Though the Parliamentary Secretary of State and the Parliamentary Under-Secretary go in and out with each administration, another Under-Secretary remains through all such changes, and is on that account called ‘permanent. . But this system is nearly the opposite to that which the law and circumstances have created for us in England. Bagehot raised in England, many years ago, to an impregnable position in the unwritten constitution of this country—the doctrine, namely, that in a time of panic the reserves of the Bank of England must, at a suitably high rate, be placed at the disposal of the public without stint and without delay. The sovereign, moreover, is fast becoming the international gold coin _par excellence_ far beyond the bounds of the British Empire. _—The facility of transit is the reason why corn merchants prefer sovereigns to silver. The main question is whether this is, in fact, the right policy. ” The Banks may not always be able, that is to say, to do any considerable volume of business at their published minima. On the other hand, the objections to a policy, which divided the country up for the purposes of paper currency, are also plain.
Still less should it give peculiar favour to any one, and by entrusting it with the Government account secure to it a mischievous supremacy above all other banks. A panic is sure to be caused if that reserve is, from whatever cause, exceedingly low. Competition with it is only open in the sense in which competition with the London Tavern is open; anyone that has to do with either will pay dear for it. The value of money is settled, like that of all other commodities, by supply and demand, and only the form is essentially different.
For the following reasons, however, I do not think that this way of looking at the matter would be correct. What then, subject to this preliminary explanation, is the amount of legal tender held by our bankers against their liabilities? The answer is remarkable, and is the key to our whole system. Probably not one-thousandth part of the creditors on security of Overend, Gurney and Co.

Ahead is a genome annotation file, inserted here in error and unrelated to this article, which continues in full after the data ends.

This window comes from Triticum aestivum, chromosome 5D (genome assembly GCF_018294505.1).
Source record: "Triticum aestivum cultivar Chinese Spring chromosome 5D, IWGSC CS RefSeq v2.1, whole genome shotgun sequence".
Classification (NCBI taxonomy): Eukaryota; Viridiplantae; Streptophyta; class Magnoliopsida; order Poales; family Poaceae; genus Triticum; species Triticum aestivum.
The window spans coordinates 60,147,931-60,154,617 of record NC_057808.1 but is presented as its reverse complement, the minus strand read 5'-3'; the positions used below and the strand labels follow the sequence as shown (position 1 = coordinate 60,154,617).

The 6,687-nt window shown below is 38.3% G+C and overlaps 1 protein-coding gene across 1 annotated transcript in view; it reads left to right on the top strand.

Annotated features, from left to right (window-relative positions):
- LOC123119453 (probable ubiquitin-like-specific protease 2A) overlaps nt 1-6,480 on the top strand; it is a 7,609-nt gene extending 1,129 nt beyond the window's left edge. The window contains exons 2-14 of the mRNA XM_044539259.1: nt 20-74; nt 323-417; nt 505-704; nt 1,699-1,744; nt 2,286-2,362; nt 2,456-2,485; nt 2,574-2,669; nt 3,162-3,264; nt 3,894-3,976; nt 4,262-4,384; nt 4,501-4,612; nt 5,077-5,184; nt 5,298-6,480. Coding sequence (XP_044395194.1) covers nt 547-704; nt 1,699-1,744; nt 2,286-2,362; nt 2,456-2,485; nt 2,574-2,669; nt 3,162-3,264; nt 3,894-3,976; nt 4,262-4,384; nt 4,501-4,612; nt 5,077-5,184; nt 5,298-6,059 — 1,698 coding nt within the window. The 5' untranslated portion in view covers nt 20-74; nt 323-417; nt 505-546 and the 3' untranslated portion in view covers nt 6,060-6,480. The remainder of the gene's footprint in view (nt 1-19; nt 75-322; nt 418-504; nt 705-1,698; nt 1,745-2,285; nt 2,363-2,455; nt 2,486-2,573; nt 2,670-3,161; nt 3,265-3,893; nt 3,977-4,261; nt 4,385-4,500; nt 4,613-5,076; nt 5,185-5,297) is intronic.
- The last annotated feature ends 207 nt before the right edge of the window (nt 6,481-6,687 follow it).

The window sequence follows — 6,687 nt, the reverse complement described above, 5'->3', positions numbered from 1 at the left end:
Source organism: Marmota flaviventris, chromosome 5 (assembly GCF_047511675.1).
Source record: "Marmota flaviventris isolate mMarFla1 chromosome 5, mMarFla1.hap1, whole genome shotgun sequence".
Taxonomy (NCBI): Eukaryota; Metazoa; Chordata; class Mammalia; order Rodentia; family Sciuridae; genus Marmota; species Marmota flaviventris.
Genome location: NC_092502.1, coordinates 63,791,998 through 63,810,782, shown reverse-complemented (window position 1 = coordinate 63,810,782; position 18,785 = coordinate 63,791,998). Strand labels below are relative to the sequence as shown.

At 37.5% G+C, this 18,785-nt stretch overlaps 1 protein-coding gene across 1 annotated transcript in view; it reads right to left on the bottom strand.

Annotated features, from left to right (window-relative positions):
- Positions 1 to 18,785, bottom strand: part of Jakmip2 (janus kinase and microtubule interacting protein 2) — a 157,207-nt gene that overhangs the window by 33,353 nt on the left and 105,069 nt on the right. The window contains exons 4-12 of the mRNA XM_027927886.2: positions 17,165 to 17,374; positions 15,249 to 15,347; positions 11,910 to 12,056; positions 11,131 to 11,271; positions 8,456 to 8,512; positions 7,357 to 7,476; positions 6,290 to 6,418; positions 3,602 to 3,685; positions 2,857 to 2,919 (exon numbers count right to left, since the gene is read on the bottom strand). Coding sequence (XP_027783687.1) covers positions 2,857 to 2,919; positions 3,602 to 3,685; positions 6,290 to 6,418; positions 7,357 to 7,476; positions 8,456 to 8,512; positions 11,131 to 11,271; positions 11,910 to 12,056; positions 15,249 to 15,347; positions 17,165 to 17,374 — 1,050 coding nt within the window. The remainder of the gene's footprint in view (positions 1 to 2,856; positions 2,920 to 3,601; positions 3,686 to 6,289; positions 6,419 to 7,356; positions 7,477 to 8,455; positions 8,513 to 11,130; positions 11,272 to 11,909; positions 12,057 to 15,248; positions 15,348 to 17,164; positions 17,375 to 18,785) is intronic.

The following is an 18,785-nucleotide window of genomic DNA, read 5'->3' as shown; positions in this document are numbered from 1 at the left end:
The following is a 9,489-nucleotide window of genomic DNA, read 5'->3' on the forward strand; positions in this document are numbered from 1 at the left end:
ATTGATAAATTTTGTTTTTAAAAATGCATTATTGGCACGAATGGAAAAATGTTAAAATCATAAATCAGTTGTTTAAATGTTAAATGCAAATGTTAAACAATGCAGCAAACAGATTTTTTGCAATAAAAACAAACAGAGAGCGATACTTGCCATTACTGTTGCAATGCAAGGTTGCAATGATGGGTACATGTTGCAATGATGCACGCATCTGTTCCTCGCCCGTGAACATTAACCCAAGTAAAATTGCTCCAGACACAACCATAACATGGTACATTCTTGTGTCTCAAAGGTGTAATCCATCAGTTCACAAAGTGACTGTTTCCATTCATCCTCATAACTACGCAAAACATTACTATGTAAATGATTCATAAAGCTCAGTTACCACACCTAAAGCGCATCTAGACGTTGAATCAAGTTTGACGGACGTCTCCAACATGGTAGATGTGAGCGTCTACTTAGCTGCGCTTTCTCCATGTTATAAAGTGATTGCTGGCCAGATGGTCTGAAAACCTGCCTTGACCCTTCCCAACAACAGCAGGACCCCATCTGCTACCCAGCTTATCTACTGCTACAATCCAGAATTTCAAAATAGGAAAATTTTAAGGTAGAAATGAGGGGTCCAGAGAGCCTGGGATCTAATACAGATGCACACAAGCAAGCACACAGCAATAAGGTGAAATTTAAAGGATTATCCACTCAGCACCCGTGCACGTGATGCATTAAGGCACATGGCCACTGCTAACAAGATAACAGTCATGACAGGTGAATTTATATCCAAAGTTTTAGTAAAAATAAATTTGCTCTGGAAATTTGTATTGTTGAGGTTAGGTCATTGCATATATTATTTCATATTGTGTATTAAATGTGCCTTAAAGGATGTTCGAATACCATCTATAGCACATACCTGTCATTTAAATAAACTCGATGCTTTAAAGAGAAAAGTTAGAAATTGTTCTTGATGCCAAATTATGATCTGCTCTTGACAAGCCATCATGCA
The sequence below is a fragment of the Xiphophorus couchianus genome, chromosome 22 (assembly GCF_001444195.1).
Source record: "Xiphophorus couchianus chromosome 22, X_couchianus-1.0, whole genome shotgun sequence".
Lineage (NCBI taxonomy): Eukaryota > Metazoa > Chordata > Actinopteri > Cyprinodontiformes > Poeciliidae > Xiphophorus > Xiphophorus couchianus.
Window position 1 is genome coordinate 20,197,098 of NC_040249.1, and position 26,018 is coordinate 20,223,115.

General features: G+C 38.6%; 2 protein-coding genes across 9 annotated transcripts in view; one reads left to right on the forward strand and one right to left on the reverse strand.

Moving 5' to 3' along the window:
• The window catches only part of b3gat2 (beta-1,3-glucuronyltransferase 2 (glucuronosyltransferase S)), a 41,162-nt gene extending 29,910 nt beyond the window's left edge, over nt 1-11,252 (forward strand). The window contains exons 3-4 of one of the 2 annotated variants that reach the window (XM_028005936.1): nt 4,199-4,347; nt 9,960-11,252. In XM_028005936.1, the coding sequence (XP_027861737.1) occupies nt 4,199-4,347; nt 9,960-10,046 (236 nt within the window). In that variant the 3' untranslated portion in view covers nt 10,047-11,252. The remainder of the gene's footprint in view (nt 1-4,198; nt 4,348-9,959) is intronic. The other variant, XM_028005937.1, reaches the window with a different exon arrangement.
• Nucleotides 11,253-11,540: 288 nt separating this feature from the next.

had failed, we were in as sound and healthy a position as any banking establishment could hold, and on that day and throughout the succeeding week we made advances which would hardly be credited.
I estimate that in 1910 these Banks may have held _outside India_ about £m23 in deposits and about £m5 cash in hand and at bankers. The principal mode in which money is raised by traders is by ‘bills of exchange;’ the estimated certainty of their paying those bills on the day they fall due is the measure of their credit; and those who estimate that liability best, the only persons indeed who can estimate it exceedingly well, are the bill-brokers.
‘ Accordingly Mr. The _Statistics of British India_ do not lend their aid to ruder hands than those of the historian. Let me first give a short account of the nature of the seasonal demand for money in India; and then discuss the salient respects in which her system of note issue differs from those of typical note–using countries.